I’m especially interested in the angle of the book’s contributors all coming from an animation industry background. Did you find that this complemented and/or helped the process, or was it tricky to get acclimated to a different method of visual storytelling?
Ashley: It was definitely tricky getting used to the page. There were some psychological issues in getting my hand to draw outside of the standard 16:9 screen box.
JP: As story artists we only ever draw on one frame size, for the screen; when faced with a blank page where any size or shaped frame can be used was daunting.
Ashley: But once that hurdle was overcome…well, it wasn’t all plain sailing. Only having one panel for the moment forces you to pick the crucial storytelling element. In board I tend to try and “do it in three” as we get the luxury of movement on a screen. As far as things that helped…coming from a film background you have an understanding of “film language”. Although you can get away with breaking the rules in comics a lot more (people have as much time as they want to spend on each page, therefore more time to take in and understand the information) simple things like screen direction and basic camera work really help to keep your audience in “that” moment.
Rej: I definitely thought doing the comic would be easier because I do storyboards, but it was a lot harder than I thought. I needed to self-edit my work much more than I would have working on an animated film. You have to think much more about entire page layout than cinematic cuts in telling your story. You can’t put as much acting or timing in the panels, so you have to think on telling your story more economically, which is always a good thing.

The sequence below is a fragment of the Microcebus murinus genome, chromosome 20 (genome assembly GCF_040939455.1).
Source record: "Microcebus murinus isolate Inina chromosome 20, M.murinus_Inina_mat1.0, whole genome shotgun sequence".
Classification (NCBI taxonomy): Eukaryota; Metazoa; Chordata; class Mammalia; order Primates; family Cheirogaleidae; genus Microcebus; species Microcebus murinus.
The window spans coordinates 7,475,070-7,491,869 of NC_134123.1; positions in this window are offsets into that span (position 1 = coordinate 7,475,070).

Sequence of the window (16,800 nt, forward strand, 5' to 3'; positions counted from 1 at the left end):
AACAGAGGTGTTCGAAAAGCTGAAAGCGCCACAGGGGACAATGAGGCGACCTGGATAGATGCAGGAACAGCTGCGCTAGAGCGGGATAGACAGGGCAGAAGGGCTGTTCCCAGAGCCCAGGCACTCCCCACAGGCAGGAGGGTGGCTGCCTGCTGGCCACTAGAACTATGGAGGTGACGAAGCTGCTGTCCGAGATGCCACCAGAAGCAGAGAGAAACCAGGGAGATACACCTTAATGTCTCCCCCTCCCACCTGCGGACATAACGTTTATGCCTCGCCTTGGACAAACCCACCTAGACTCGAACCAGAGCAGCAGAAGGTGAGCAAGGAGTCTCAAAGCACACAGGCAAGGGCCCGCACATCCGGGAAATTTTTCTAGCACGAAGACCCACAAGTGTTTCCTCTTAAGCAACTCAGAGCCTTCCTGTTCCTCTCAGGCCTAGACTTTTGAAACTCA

JP: For animators making comics, we all felt that challenge was in dealing with the economy of comics, to select the only right pose or action for that specific story beat.
Andy: I suppose each has its own unique story telling process. Comic books don’t need to run in a linear fashion and you can play around with the image a lot more. So it was tricky not to either get carried away or swamped by the sheer number of options available to tell the story.
Matt: Nah, storyboarding and comic books are closely related – if anything, I wanted to make my strip illustrative but combine some more cinematic compositions and play with the rhythm of the panels.
Michael: Mine has a big storyboard influence being all in square boxes…but that is part of the deadpan feel.
Sarah: Working in the digital department, this was something completely different for me personally. Although we can tell stories through the web and games, this was something that felt more permanent to me, as it was in print and couldn’t be changed! That was quite a scary thought, to have something so final as, although I’ve created personal designs for print before, being in this book was a much bigger deal. This made it harder to know when to stop adding to the design, and when to consider it ‘finished’.
Emilie: I’m Belgian and thus have been brought up in a very rich comic/BD culture. So it’s a kind of storytelling that I’m familiar with. And yes, we do have good beer and waffles too.
Was there anything about the experience that made you feel you’ve benefited as an animator/designer/storyteller?
Michael: Erm…yeah. It’s a chance to do your own work, innit?
Emilie: Definitely! All of it! You always learn and broaden your horizons when working on projects like these. Or I do anyway – maybe that will stop when I’ve come a certain age, but I hope not because that’s what I like about my work.
JP: Following on from the previous point, page composition killed me at first, but I felt like I was just starting to get a tiny handle on it by the end of the story! I gained a real respect for artists who have mastered page design. Mignola sits up there at the top of the tree for me.